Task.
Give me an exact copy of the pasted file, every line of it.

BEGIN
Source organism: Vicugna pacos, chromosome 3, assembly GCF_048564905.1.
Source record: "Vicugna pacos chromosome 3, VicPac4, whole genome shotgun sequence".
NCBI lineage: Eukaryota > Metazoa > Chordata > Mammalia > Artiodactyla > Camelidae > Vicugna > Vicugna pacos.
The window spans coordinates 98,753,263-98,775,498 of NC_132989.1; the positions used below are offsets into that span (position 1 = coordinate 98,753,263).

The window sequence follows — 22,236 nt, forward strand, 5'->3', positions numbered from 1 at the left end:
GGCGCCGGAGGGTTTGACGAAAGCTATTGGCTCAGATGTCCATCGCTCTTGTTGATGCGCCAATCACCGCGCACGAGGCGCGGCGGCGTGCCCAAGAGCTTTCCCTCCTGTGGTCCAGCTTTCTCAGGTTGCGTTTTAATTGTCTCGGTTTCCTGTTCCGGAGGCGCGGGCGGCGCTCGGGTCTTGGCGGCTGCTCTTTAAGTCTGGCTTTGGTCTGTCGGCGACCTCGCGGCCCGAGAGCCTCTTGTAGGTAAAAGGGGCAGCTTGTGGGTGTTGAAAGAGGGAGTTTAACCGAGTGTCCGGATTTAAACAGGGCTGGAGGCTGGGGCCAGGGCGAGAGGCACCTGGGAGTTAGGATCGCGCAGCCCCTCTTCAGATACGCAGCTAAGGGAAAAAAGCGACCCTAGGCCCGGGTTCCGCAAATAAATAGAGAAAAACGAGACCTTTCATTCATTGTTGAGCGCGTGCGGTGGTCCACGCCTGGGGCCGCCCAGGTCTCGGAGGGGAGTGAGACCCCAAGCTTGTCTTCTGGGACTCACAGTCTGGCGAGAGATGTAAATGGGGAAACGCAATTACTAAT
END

Source organism: Vicugna pacos, chromosome 3, assembly GCF_048564905.1.
Source record: "Vicugna pacos chromosome 3, VicPac4, whole genome shotgun sequence".
NCBI lineage: Eukaryota > Metazoa > Chordata > Mammalia > Artiodactyla > Camelidae > Vicugna > Vicugna pacos.
The window spans coordinates 98,753,263-98,775,498 of NC_132989.1; the positions used below are offsets into that span (position 1 = coordinate 98,753,263).

The window sequence follows — 22,236 nt, forward strand, 5'->3', positions numbered from 1 at the left end:
GGCGCCGGAGGGTTTGACGAAAGCTATTGGCTCAGATGTCCATCGCTCTTGTTGATGCGCCAATCACCGCGCACGAGGCGCGGCGGCGTGCCCAAGAGCTTTCCCTCCTGTGGTCCAGCTTTCTCAGGTTGCGTTTTAATTGTCTCGGTTTCCTGTTCCGGAGGCGCGGGCGGCGCTCGGGTCTTGGCGGCTGCTCTTTAAGTCTGGCTTTGGTCTGTCGGCGACCTCGCGGCCCGAGAGCCTCTTGTAGGTAAAAGGGGCAGCTTGTGGGTGTTGAAAGAGGGAGTTTAACCGAGTGTCCGGATTTAAACAGGGCTGGAGGCTGGGGCCAGGGCGAGAGGCACCTGGGAGTTAGGATCGCGCAGCCCCTCTTCAGATACGCAGCTAAGGGAAAAAAGCGACCCTAGGCCCGGGTTCCGCAAATAAATAGAGAAAAACGAGACCTTTCATTCATTGTTGAGCGCGTGCGGTGGTCCACGCCTGGGGCCGCCCAGGTCTCGGAGGGGAGTGAGACCCCAAGCTTGTCTTCTGGGACTCACAGTCTGGCGAGAGATGTAAATGGGGAAACGCAATTACTAAT